UBC Theses and Dissertations
An analysis of the cost of capital hypotheses Spence, John David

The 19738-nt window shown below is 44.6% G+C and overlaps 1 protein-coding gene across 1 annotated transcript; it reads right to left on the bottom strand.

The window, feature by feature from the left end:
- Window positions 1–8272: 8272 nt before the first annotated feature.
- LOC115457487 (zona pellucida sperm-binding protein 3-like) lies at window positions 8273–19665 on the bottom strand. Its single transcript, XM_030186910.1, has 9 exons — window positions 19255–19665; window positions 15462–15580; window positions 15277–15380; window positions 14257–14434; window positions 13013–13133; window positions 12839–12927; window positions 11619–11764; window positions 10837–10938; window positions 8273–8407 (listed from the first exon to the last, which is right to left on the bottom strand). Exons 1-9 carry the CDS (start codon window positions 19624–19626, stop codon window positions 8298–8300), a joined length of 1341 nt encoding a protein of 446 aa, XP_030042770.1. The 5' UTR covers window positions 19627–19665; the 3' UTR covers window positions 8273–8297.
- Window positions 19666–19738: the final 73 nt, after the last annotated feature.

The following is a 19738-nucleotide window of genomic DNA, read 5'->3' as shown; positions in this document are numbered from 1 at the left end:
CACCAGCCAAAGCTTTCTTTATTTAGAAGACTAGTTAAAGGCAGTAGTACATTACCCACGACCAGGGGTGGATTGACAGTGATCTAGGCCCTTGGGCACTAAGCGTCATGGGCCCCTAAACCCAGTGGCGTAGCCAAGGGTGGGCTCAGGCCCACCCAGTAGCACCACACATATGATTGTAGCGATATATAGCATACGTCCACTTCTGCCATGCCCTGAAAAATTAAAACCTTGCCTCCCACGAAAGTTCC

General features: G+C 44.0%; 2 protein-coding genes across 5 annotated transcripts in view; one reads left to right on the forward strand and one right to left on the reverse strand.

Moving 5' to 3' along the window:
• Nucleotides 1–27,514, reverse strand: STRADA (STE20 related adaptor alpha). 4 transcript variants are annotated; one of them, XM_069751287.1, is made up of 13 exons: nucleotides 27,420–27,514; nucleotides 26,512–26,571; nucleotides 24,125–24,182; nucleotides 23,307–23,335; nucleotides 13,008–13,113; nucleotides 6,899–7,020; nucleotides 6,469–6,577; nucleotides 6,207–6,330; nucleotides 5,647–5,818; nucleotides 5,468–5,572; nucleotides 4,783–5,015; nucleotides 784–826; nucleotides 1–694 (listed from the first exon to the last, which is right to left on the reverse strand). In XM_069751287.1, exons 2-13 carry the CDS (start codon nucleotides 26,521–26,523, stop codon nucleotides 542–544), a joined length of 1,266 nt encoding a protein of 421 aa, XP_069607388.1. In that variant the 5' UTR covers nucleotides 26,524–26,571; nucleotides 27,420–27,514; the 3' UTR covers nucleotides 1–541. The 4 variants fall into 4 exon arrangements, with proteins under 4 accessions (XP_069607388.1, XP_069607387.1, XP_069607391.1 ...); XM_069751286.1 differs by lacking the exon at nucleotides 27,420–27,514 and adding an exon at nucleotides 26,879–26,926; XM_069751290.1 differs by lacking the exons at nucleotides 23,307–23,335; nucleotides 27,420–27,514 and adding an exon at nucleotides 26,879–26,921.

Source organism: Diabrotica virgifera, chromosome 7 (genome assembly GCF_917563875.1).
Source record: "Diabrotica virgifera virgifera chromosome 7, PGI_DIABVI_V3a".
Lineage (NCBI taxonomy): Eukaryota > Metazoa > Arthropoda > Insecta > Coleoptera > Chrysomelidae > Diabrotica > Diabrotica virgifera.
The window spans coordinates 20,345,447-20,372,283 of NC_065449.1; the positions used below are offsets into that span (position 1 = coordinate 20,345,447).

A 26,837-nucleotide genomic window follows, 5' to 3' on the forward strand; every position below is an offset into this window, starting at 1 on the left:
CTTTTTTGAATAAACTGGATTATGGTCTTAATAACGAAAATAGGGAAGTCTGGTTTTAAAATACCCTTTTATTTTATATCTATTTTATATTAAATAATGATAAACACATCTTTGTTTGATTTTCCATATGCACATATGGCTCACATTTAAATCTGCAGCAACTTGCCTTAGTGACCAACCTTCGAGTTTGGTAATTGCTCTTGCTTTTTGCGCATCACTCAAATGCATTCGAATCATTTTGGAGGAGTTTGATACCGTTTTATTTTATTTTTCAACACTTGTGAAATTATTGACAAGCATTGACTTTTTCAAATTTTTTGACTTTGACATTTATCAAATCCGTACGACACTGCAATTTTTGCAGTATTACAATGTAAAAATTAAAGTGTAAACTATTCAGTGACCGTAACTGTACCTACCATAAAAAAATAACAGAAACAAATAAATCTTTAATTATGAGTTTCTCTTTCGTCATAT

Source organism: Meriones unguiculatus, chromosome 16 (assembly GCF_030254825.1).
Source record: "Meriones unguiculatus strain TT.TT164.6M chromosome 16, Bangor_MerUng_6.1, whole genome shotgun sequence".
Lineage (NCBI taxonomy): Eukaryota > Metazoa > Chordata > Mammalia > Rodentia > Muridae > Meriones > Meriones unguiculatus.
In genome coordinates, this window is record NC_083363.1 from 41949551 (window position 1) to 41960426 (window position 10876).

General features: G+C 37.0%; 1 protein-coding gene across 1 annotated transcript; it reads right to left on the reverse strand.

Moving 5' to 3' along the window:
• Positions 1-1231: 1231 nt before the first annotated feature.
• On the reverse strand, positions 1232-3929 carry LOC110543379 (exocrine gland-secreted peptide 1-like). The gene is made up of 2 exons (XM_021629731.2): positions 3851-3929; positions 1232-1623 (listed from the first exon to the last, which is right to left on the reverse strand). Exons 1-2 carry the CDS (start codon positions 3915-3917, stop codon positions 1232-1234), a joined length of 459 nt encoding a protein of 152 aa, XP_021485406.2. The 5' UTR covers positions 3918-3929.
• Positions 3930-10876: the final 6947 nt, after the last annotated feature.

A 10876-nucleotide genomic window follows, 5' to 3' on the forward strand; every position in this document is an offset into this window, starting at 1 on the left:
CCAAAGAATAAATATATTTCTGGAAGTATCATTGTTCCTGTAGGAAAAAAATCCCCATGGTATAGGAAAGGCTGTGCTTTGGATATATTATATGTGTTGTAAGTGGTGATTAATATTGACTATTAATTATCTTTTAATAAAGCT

The cost of capital has received much theoretical and empirical study in recent years. Two contradictory views have emerged concerning the effect of capital structure on the cost of capital. Writers such as Modigliani and Miller maintain that the cost of capital is independent of the relative proportion of liabilities to owners' equity and depends only on the risk associated with the type of business the firm is in. The opposite view is taken by those writers who support what is known as the traditional view. These writers maintain that judicious use of debt can reduce the firm's cost of capital. The purpose of this paper is to determine which approach appears to be the more accurate in a real world situation. We first investigate the many difficulties associated with the empirical tests which have been applied to evaluate the two conflicting hypotheses. The problems associated with these tests lead us to reject them as a means of resolving the cost of capital controversy. Instead, we choose a theoretical approach. Based on suggestions made by Modigliani and Miller and by the traditional writers, we postulate the way in which debt and equity capitalization rates are expected to respond to increases in the amount of debt in the capital structure. The Modigliani and Miller hypothesis and the traditional hypothesis are studied in detail and computer models for each hypothesis are then developed. The hypothetically determined capitalization rates are used as independent variables in the models to develop relationships between the dependent variables and the debt-equity ratio. The response of the dependent variables to changes in leverage is studied to see if it represents rational investor behavior. Real world factors are introduced into the analysis. Effects of corporate income tax on both the Modigliani and Miller hypothesis and the traditional hypothesis are investigated. In addition, we study the way in which legal restrictions and limited personal liability may restrict the Modigliani and Miller arbitrage process. The three computer models used in the analysis are described in detail in the appendices. These models have been developed so as to be as flexible as possible. All parameters are specified by the user, so the models may be adapted to a variety of situations. Program listings and the output used in our analysis are also included.
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